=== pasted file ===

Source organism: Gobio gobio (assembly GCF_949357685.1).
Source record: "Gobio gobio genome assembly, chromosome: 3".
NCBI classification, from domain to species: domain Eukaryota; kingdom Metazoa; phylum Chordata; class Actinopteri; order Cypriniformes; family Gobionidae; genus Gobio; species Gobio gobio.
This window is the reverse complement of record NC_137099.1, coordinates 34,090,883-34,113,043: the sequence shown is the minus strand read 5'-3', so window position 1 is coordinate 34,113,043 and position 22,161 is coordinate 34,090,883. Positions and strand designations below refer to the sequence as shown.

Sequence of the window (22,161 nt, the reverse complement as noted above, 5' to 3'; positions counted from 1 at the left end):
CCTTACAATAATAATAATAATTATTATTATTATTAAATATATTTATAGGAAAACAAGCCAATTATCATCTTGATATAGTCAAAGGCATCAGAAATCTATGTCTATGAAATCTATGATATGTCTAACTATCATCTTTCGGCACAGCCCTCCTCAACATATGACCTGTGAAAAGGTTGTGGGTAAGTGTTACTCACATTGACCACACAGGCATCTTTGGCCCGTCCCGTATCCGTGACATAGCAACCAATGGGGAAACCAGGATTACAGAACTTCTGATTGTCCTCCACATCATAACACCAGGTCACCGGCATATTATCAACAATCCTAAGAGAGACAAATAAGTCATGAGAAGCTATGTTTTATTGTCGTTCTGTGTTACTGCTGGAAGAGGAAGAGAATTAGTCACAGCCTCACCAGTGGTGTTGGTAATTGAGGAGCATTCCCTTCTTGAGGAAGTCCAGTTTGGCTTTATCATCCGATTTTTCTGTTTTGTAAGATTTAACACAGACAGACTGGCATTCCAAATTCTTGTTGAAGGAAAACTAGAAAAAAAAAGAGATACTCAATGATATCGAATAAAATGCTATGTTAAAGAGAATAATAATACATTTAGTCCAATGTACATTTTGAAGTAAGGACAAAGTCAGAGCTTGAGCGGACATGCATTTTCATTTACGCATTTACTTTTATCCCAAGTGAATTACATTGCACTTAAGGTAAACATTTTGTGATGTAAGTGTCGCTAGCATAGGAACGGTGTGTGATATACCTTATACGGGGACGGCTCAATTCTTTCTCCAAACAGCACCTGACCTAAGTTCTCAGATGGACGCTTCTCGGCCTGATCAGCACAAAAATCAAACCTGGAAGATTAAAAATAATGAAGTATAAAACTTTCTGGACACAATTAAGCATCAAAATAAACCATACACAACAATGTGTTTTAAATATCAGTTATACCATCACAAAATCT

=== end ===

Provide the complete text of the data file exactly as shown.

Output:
Source organism: Gobio gobio (assembly GCF_949357685.1).
Source record: "Gobio gobio genome assembly, chromosome: 3".
NCBI classification, from domain to species: domain Eukaryota; kingdom Metazoa; phylum Chordata; class Actinopteri; order Cypriniformes; family Gobionidae; genus Gobio; species Gobio gobio.
This window is the reverse complement of record NC_137099.1, coordinates 34,090,883-34,113,043: the sequence shown is the minus strand read 5'-3', so window position 1 is coordinate 34,113,043 and position 22,161 is coordinate 34,090,883. Positions and strand designations below refer to the sequence as shown.

Sequence of the window (22,161 nt, the reverse complement as noted above, 5' to 3'; positions counted from 1 at the left end):
CCTTACAATAATAATAATAATTATTATTATTATTAAATATATTTATAGGAAAACAAGCCAATTATCATCTTGATATAGTCAAAGGCATCAGAAATCTATGTCTATGAAATCTATGATATGTCTAACTATCATCTTTCGGCACAGCCCTCCTCAACATATGACCTGTGAAAAGGTTGTGGGTAAGTGTTACTCACATTGACCACACAGGCATCTTTGGCCCGTCCCGTATCCGTGACATAGCAACCAATGGGGAAACCAGGATTACAGAACTTCTGATTGTCCTCCACATCATAACACCAGGTCACCGGCATATTATCAACAATCCTAAGAGAGACAAATAAGTCATGAGAAGCTATGTTTTATTGTCGTTCTGTGTTACTGCTGGAAGAGGAAGAGAATTAGTCACAGCCTCACCAGTGGTGTTGGTAATTGAGGAGCATTCCCTTCTTGAGGAAGTCCAGTTTGGCTTTATCATCCGATTTTTCTGTTTTGTAAGATTTAACACAGACAGACTGGCATTCCAAATTCTTGTTGAAGGAAAACTAGAAAAAAAAAGAGATACTCAATGATATCGAATAAAATGCTATGTTAAAGAGAATAATAATACATTTAGTCCAATGTACATTTTGAAGTAAGGACAAAGTCAGAGCTTGAGCGGACATGCATTTTCATTTACGCATTTACTTTTATCCCAAGTGAATTACATTGCACTTAAGGTAAACATTTTGTGATGTAAGTGTCGCTAGCATAGGAACGGTGTGTGATATACCTTATACGGGGACGGCTCAATTCTTTCTCCAAACAGCACCTGACCTAAGTTCTCAGATGGACGCTTCTCGGCCTGATCAGCACAAAAATCAAACCTGGAAGATTAAAAATAATGAAGTATAAAACTTTCTGGACACAATTAAGCATCAAAATAAACCATACACAACAATGTGTTTTAAATATCAGTTATACCATCACAAAATCT